The Latest Scientific Theories Around Covid-19 Brain Fog
Experts say the immune system’s reaction to SARS-CoV-2 could shift brain activity in ways that disrupt sleep-wake cycles
Corey McPherson knows that he contracted SARS-CoV-2 back in March. He also knows that by late April, when he turned 36, he’d mostly recovered from his acute symptoms — his fever and pain and breathing problems.
But if you ask him now to recall that time, he says that there’s not a lot he could tell you. It’s as if a page has been ripped out of his memory’s notebook. “I don’t remember much about when I was actually sick with it,” he says. “There are one or two blips, but I have almost zero recollection of that time. I still forget a lot of things.”
McPherson lives in Detroit and works in IT. Pre-Covid, he exercised almost every day and was healthy. His mind was sharp. “I was the guy who remembered everything,” he says. “But my memory is horrible now.” He struggles sometimes to come up with simple words or to finish sentences, and he often feels disoriented. “I often find myself in a dream-like state, and I have to snap back into reality,” he says. “At first I thought this was just a hiccup in my recovery, but now it’s been six months and it’s not getting better.”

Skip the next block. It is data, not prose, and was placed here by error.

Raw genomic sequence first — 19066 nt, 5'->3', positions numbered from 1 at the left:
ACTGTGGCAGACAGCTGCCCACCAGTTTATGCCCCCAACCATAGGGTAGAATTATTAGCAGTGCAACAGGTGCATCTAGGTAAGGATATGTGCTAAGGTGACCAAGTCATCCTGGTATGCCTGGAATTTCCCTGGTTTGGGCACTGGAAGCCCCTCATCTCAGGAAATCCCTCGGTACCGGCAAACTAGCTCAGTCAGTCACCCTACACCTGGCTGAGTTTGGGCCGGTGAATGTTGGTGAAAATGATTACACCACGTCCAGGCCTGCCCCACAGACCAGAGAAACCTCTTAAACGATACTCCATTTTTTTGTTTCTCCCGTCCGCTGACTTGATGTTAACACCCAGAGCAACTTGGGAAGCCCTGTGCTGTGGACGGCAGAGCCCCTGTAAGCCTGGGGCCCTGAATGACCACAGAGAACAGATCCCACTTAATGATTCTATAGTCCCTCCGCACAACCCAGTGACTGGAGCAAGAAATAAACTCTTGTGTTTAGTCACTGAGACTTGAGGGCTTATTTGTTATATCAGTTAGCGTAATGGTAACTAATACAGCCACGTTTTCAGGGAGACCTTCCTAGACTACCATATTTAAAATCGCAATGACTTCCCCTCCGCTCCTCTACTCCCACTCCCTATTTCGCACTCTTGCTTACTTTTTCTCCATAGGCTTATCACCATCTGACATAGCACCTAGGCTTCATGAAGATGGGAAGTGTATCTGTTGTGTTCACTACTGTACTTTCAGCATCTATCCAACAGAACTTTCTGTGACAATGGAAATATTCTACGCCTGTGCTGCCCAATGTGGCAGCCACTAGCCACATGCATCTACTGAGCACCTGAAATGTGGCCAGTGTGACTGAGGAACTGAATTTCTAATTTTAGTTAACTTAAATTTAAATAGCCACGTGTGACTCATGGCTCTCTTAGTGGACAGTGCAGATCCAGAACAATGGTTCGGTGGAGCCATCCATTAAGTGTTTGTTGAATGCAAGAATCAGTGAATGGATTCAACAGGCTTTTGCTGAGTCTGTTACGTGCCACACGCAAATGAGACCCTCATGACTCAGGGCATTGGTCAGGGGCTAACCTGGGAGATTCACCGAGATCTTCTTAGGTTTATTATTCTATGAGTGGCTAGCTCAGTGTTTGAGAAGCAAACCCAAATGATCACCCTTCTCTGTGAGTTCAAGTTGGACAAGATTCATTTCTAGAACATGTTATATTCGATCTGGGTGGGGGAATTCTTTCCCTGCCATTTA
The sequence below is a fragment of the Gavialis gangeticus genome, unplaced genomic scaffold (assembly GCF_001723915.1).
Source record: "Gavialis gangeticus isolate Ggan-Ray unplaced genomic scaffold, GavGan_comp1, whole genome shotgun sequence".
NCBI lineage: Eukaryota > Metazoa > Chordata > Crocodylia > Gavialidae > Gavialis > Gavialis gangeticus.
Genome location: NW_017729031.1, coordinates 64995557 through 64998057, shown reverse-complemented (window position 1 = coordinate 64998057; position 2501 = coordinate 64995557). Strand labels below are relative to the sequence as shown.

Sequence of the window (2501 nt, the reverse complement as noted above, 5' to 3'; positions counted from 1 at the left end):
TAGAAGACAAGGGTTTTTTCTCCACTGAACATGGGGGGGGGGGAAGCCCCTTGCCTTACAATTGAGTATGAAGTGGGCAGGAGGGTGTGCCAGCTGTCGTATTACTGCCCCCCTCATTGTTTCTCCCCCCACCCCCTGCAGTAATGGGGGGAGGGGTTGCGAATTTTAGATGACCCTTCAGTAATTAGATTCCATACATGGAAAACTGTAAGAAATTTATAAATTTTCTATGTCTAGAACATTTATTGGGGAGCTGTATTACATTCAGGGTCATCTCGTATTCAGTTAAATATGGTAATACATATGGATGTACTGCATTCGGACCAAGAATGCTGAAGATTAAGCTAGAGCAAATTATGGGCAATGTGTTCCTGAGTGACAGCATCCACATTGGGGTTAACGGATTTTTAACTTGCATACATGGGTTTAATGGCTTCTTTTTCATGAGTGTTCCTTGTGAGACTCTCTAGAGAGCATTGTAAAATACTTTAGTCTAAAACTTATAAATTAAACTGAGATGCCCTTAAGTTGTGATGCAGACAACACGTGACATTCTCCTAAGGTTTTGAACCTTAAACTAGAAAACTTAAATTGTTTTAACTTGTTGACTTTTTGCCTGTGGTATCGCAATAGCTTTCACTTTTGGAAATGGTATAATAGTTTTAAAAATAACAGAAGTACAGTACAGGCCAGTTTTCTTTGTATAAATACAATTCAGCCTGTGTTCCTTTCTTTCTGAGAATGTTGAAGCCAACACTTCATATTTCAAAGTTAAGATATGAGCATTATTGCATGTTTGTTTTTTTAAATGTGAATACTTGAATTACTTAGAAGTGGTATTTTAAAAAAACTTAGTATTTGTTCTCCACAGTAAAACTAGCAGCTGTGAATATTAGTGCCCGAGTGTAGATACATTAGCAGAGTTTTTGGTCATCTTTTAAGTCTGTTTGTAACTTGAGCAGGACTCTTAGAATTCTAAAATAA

“The brain fog is real,” he adds.
The term “brain fog” is ill-defined, but it’s one that more and more experts are using to describe a cluster of neurological symptoms that a lot of people who have had Covid-19 go on to experience for months following their initial infection. These symptoms include memory and concentration problems, as well as a general lack of sharpness. They also include headaches, poor sleep, anxiety, and other lingering symptoms that seem rooted in the brain.
“I don’t remember much about when I was actually sick with it. There are one or two blips, but I have almost zero recollection of that time. I still forget a lot of things.”